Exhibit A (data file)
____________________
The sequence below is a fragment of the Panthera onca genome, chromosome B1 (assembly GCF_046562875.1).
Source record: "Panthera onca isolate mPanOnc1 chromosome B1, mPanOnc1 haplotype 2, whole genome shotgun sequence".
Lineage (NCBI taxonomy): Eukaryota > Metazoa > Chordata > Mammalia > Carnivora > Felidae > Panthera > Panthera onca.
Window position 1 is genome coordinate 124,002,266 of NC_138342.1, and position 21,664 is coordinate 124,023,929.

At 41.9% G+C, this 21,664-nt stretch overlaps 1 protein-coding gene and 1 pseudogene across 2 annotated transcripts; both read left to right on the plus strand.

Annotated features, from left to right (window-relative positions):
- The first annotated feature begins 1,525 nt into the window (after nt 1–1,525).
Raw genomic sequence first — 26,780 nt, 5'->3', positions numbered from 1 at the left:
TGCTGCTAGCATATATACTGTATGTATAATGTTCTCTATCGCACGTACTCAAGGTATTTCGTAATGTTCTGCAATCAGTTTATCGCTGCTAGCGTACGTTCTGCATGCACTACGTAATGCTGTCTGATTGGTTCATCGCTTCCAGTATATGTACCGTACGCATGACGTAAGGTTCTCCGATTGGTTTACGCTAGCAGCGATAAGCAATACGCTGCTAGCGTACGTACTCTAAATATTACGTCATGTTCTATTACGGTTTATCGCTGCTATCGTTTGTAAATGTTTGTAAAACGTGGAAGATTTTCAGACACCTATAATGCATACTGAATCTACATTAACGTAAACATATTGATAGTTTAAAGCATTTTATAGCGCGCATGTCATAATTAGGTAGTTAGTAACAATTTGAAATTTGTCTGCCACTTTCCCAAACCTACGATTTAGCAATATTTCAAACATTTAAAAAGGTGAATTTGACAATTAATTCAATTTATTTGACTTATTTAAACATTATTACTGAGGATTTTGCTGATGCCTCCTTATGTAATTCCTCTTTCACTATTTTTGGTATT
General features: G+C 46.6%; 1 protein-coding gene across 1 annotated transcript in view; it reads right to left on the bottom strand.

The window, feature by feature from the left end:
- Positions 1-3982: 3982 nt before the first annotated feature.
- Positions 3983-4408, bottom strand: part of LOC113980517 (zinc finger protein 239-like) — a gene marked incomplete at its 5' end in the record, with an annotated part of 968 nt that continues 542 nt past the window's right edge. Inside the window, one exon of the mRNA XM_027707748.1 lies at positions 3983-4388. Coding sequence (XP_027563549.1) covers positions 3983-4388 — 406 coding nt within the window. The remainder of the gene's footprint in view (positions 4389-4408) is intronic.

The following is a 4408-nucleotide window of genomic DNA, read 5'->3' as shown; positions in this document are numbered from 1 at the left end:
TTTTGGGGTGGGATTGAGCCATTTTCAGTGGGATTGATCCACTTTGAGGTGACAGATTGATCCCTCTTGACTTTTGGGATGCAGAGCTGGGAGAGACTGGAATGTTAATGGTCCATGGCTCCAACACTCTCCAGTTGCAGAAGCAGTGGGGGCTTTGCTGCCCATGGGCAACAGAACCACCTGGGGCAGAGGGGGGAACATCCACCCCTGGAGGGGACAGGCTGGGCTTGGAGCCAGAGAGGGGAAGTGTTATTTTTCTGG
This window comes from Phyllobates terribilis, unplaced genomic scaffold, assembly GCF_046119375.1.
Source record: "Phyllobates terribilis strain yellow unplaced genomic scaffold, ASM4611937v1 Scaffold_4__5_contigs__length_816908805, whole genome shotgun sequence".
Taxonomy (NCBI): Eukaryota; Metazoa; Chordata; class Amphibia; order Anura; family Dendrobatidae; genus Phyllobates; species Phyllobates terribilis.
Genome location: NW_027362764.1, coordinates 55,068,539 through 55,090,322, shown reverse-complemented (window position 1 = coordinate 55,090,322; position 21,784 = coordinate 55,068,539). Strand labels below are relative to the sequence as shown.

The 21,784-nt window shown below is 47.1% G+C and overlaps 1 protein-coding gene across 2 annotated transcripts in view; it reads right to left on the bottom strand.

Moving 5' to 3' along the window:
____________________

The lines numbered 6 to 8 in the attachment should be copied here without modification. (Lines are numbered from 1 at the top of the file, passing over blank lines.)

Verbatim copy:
Annotated features, from left to right (window-relative positions):
- The first annotated feature begins 1,525 nt into the window (after nt 1–1,525).
Raw genomic sequence first — 26,780 nt, 5'->3', positions numbered from 1 at the left: